The surface area is the space to create colour and shadow, which run into each other and clash and create little landscapes. Smallness isn’t a problem because there are two firings with ceramics, so three opportunities to add colour – or more, if you want. I had a scaly glaze, plus a high-lead glaze, which meant that it looked liquid next to a dry-clay surface with a glossy luster on the top…


You have a lot of fun with your ceramics, don’t you?

Totally. Oh yeah. It’s almost too fun and unfairly quick. I can’t work slowly on something – if I do, I have to leave it for a long time. Everything I do is so impulsive and about that landmark of emotion. If I were to work on it a long time, it would be a long stream of consciousness and very muddled. It’s not that I’m particularly emotional about what I’m making, I’m trying to make chemistry collide, but ceramics is so responsive that it will capture the slightest motion, and then record it forever once it is fired so you are kind of doomed – you need to have some self control and not bleed all over it too much.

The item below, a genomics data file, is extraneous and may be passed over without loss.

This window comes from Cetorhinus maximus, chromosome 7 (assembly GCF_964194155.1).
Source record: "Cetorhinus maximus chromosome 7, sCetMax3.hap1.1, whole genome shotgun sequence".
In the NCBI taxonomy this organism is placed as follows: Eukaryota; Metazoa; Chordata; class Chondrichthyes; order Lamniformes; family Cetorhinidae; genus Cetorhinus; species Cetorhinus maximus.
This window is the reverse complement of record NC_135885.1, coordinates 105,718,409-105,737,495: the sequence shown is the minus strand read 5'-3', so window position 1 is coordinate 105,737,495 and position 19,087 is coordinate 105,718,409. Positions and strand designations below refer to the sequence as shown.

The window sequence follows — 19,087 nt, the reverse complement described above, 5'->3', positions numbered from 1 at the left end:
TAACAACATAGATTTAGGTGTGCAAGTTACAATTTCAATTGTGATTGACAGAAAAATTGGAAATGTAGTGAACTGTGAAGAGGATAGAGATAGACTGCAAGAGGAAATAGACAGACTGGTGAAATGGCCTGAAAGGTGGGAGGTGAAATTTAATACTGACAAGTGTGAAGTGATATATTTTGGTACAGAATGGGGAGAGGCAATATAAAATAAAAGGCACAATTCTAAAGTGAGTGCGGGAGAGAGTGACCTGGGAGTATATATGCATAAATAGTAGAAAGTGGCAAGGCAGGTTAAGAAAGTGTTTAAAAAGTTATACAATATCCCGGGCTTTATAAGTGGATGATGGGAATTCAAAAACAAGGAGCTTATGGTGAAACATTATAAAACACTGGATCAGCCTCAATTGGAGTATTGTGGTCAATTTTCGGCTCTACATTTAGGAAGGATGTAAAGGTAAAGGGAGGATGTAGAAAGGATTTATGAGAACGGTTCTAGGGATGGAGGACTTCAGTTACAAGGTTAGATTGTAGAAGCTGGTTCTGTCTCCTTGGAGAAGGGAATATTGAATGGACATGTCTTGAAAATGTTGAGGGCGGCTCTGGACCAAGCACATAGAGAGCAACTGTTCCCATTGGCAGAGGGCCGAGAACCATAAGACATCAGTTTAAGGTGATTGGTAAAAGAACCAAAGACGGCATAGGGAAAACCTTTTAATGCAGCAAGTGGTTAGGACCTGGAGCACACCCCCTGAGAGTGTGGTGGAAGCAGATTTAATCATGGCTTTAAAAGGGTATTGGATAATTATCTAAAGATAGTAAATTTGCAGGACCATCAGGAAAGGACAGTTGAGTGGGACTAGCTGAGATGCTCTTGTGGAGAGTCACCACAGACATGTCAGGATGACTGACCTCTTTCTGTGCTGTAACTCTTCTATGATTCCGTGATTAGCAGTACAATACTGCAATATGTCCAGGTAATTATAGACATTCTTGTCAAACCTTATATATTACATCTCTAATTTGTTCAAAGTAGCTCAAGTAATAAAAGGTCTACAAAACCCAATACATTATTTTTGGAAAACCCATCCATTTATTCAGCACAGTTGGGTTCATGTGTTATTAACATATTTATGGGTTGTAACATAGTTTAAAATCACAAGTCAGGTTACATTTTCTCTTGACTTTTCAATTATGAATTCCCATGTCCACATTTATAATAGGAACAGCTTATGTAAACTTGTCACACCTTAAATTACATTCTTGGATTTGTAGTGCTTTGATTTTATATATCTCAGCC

What about the colour – there is so much in your works, there is so much in you! I could easily pick you out in the crowd; colour clearly speaks to you.

It says so much more than just how you feel. It talks about how I want you to see me – clothing, yeah – but on the works I want you to read that they are alarmingly bright, or perhaps if they are demure, that I’m talking about subtle contrasts. Colour has a language all it’s own, and a rhythm. It runs so rich in meaning just in terms of chemistry; chrome has the ability to turn a deep green if you use five percent. Use 0.25 percent and you’ll get an acid yellow, like the colour of peppermint tea or else pink if there is tin anywhere in the kiln. Because I know that, I find that colour represents a very delicate environment. To have colour in ceramics means you have a balance of all your material. It means so much more!

What did you get out of this solo show?

The gratification that I was worth something to people I had never met. It proves that it doesn’t matter where you are or who you know. If you show your work in an area where you don’t have a supporting network and people still come out with a positive attitude, you’re on an okay track.

What has been your highpoint so far?